As unfortunate as it may be, many of one's financial opportunities in life depend on a number: the FICO score. Credit affects us all when seeking a mortgage, car loan, or credit card, one's FICO score can make all the difference in the world. The FICO score is used by creditors to determine one's ability and likelihood to pay back debt; thus, due to the increased interest rates associated with less-than-perfect credit, those three digit numbers have the potential to make a reasonable $250 car payment soar to a less-manageable $400.
A low credit score can restrict one's credit options, leading to cash advance and payday loan reliance, especially when considering that most payday loans are borrowed to cover recurrent expenses, such as credit card bills and car payments.
One often underutilized option for those with low credit scores are prepaid, secured credit cards. These cards work much like a bank account but with the added benefit of helping to reestablish good credit. An individual pays money into a credit account, which he/she can then access much like any credit card: though secured with a deposit, purchases are loaned to the buyer, as the deposit is only a portion of the credit limit. Though prepaid by the consumer, the card builds credit as it is reported to credit institutions. In contrast, regular prepaid credit cards (not secured credit cards) do not build credit as the entire credit limit is deposited by the card holder.
Earlier this year, a study conducted by a team of Harvard and Oxford Business School Professors revealed that prepaid credit cards with easily accessible saving features help to reduce payday loan and pawn shop reliance. The D2D fund study designed a new savings feature on the UPside Visa prepaid credit card, including a mobile app with saving pop-up reminders when account withdrawals are made, which encourage individuals to easily put away money for unexpected expenses. They call the feature the "rainy day reserve" and created it the intention of helping consumers improve their finances by establishing savings accounts. People without savings accounts are far more likely to patronize payday loan services; thereby, the new feature may reduce payday advance reliance.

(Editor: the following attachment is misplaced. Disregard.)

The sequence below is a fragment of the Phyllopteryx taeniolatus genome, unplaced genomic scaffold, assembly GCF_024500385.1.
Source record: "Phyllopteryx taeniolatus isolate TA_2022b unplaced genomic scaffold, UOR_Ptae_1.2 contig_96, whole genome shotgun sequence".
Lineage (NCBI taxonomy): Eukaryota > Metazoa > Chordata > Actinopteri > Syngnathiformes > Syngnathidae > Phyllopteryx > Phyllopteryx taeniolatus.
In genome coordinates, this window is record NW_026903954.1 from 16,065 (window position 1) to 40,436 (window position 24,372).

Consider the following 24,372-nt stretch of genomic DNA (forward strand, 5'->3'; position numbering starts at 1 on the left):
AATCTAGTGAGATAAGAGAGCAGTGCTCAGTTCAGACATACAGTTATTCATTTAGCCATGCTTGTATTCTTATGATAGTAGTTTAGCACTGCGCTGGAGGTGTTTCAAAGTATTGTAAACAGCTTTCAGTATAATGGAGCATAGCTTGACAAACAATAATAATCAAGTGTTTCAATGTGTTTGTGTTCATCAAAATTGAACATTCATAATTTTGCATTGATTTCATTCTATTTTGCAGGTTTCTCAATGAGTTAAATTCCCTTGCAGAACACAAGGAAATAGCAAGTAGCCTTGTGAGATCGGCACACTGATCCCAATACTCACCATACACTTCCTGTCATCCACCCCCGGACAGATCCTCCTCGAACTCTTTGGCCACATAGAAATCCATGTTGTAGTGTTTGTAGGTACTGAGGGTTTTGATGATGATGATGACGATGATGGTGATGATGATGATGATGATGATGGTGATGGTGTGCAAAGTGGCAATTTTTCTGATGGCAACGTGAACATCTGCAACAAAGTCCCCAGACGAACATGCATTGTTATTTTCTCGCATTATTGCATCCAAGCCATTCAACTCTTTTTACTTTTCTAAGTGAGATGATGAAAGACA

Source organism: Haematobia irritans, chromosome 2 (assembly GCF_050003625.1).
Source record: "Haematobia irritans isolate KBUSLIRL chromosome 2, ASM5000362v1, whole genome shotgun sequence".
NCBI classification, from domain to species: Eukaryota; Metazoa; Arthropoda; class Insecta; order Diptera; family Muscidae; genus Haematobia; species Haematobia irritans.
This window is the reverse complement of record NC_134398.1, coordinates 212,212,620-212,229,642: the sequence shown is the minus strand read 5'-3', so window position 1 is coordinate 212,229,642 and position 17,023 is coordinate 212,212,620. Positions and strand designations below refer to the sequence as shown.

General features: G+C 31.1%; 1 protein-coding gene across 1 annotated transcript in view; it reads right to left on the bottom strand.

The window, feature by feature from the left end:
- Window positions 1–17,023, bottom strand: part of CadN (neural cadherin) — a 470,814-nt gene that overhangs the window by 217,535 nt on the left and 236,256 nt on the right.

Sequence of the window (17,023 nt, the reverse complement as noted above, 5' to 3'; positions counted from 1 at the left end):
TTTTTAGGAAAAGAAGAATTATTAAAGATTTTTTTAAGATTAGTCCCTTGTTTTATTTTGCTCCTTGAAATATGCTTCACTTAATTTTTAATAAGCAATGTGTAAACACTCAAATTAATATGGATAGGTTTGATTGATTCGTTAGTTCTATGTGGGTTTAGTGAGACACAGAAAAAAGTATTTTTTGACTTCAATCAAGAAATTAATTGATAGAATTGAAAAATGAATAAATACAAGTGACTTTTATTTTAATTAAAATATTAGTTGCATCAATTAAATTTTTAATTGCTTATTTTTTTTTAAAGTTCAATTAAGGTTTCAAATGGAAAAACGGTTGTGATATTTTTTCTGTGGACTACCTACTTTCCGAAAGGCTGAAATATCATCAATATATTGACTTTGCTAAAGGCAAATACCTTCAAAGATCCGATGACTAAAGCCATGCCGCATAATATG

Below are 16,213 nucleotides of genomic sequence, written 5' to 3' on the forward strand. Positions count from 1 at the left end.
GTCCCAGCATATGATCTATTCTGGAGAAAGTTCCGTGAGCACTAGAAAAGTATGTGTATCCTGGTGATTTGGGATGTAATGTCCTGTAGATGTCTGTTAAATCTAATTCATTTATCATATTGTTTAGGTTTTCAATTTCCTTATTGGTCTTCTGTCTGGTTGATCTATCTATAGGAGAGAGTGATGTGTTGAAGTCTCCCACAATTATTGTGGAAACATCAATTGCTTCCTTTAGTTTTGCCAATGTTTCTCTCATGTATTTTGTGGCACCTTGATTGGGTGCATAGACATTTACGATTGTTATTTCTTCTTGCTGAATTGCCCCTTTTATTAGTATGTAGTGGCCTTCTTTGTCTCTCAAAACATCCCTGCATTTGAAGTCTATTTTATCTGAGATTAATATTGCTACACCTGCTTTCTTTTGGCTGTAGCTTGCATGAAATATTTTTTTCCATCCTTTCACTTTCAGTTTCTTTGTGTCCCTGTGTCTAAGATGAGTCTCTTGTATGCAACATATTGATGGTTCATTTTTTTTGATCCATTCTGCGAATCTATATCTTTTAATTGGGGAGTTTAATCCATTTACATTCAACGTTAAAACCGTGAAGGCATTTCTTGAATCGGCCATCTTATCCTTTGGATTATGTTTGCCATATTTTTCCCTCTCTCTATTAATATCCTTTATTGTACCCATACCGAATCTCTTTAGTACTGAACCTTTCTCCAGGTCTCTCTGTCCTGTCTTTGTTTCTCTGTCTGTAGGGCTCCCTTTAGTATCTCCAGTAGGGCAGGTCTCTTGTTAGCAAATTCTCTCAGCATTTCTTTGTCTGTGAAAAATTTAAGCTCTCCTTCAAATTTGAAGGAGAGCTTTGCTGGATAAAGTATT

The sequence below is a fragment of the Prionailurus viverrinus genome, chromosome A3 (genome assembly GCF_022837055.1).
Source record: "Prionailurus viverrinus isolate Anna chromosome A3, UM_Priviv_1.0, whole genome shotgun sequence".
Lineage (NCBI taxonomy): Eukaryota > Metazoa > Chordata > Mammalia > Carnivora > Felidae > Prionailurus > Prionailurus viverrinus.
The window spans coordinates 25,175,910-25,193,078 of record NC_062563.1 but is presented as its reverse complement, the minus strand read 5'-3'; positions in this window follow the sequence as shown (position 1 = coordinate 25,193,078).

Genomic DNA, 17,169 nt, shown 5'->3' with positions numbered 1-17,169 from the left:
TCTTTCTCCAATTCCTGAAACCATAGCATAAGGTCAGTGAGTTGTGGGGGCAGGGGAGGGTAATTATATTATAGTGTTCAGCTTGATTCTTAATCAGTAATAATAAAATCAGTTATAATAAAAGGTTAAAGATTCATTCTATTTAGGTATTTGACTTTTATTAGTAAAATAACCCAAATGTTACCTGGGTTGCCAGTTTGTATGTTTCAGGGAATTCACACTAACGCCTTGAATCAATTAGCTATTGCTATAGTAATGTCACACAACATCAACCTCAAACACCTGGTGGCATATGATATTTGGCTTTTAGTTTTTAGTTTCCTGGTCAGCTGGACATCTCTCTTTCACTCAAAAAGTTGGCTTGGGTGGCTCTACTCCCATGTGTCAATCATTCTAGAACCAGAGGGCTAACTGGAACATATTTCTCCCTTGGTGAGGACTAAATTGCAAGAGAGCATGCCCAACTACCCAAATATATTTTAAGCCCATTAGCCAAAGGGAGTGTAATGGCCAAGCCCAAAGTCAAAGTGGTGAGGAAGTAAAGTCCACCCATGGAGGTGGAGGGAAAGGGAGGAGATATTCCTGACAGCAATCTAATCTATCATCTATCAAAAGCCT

The initial results of the study seem to support this assertion as well. Nearly half of the prepaid card holders reviewed in the study stated that they would use the feature because of the ease of use. Even more telling, a whopping 79 % of the user admitted that the feature has already helped them to save money. It appears that the reminders installed in the mobile app are encouraging card users to hold onto their funds.
Having a saving account is essential to good financial health. Everybody faces unexpected emergencies in life, and having a safety net is the first step towards financial independence. Those with low credit scores are particularly susceptible to trying financial circumstances, and they have fewer options when crises arise. Developing smart saving habits by using prepaid credit card features, such as the "rainy day reserve," may help protect the financially fragile when faced with unnecessary expenses and hardships. While payday advances can provide instant relief, they are costly alternatives that should only be used in cases of emergency. Clearly, it is wiser to plan ahead, save, and avoid a trip to the payday loan office.